Chinese to Japan: Be more like Germany (but not the Nazis)

A protester in Hong Kong holds up a sign with photos of current Japanese Prime Minister Shinzo Abe and World War II Prime Minister Hideki Tojo. Image copyright Getty Images
Image caption Chinese critics think Japan hasn't let go of its imperialist past

The war of words between Japan and China seems to have deteriorated into an international trolling match, what with the level of name-calling and Voldemort-referencing by diplomats on both sides.

The latest bit of over-the-top instigation by the Chinese media compares Japan unfavourably to postwar Germany. Such sentiments have been expressed recently by Chinese officials in print and public statements, but the Chinese papers seem eager to join the fray.

"[Japanese Prime Minster Shinzo] Abe wants to rewrite history to whitewash the atrocities Japan committed on the people in neighbouring countries, especially China, during World War Two, and accord pride of place to war criminals in the country's pantheon," writes Cai Hong in the state-run China Daily.

In contrast, Germany is still on the lookout for Nazi war criminals. In fact, on 8 January, an 88-year-old man in Dortmund was charged with the murder of 25 people, and for aiding and abetting the killings of several hundred residents of Oradour-sur-Glane village in central France in 1944. Germany was an ally of Japan during World War II, but the two countries couldn't be more different today.

China needs to encourage Germany to step in and set Japan straight, according to Ou Wen in Huanqiu Shibao.

"As a third party whose standpoint is relatively detached from the conflict between China and Japan, Germany could teach Japan by example on historical issues," he writes. "China should make use of high-level mutual visits, government consultations and other mechanisms between China and Germany to proactively promote China's stance."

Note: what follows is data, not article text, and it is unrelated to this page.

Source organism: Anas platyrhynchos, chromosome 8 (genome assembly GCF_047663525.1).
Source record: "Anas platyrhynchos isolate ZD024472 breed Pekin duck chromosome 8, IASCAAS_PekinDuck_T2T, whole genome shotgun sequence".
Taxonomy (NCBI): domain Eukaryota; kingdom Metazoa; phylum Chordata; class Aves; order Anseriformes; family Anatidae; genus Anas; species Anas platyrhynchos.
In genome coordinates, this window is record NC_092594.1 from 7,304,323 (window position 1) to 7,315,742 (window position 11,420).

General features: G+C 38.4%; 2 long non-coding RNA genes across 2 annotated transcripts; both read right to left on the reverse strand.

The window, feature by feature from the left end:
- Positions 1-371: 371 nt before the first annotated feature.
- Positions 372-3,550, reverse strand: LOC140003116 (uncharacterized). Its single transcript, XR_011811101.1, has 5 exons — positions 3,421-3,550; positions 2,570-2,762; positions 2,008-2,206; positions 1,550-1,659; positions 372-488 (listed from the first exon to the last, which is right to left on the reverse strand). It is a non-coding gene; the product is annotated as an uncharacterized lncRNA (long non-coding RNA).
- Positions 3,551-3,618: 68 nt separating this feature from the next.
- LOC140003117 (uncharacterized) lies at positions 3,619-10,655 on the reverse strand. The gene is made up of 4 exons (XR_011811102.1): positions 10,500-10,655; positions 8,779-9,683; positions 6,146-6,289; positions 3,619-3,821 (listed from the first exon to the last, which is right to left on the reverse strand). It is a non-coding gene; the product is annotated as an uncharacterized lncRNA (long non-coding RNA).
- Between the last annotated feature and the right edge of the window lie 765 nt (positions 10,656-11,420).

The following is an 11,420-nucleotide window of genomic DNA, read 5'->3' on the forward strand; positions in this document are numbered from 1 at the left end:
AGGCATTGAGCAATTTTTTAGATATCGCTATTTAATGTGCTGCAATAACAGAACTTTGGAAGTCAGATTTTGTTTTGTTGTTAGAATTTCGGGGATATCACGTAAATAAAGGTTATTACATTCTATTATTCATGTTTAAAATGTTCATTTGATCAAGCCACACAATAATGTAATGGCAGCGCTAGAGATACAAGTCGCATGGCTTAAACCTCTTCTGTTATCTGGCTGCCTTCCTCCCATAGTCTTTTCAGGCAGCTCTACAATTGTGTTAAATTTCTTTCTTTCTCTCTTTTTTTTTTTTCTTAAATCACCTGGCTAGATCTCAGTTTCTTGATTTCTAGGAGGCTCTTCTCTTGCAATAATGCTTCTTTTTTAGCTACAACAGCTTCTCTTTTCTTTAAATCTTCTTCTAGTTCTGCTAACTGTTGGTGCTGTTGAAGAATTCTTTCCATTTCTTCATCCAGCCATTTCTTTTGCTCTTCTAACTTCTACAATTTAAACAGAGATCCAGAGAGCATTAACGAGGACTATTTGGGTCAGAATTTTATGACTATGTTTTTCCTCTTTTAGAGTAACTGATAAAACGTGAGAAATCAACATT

Of course, China also has come up when talk turns to Germany - although the comparison is with the pre-World War One rule of Kaiser Wilhelm II. This rankles the editors of Huanqiu Shibao (Global Times).

"World War One was triggered by a handful of colonial powers which lived in international anarchy and went crazy grabbing land," they write. "But now the world is protected by a set of systems that guarantee free trade and peaceful competition between world powers. China is also involved, observing the rules set by the West. It is committed to self-development by means of a win-win strategy."

Sadly, note the editors, Japan is the real pre-war Germany parallel that the West should be worried about:

Japan today under Abe is similar to pre-World War Two Germany - they are both dissatisfied with the postwar system and are eager to break it and become 'normal countries'; both have fanned nationalist sentiment within their countries to maintain support ratings; and both have strong industrial and technological foundations. Those in the Western media who have compared China to pre-World War One Germany - a growing power uneasy with the current world order - have unfounded fears. The West should cast most of its wariness about China onto Japan instead.

It's the "I know they are, but what am I?" defence, it seems.

So, to summarise: Japan should be more like Germany. But not pre-war Germany. They're already like that. And that's scary.

I wonder how Germans feel about all this.

(From reports provided by BBC Monitoring)

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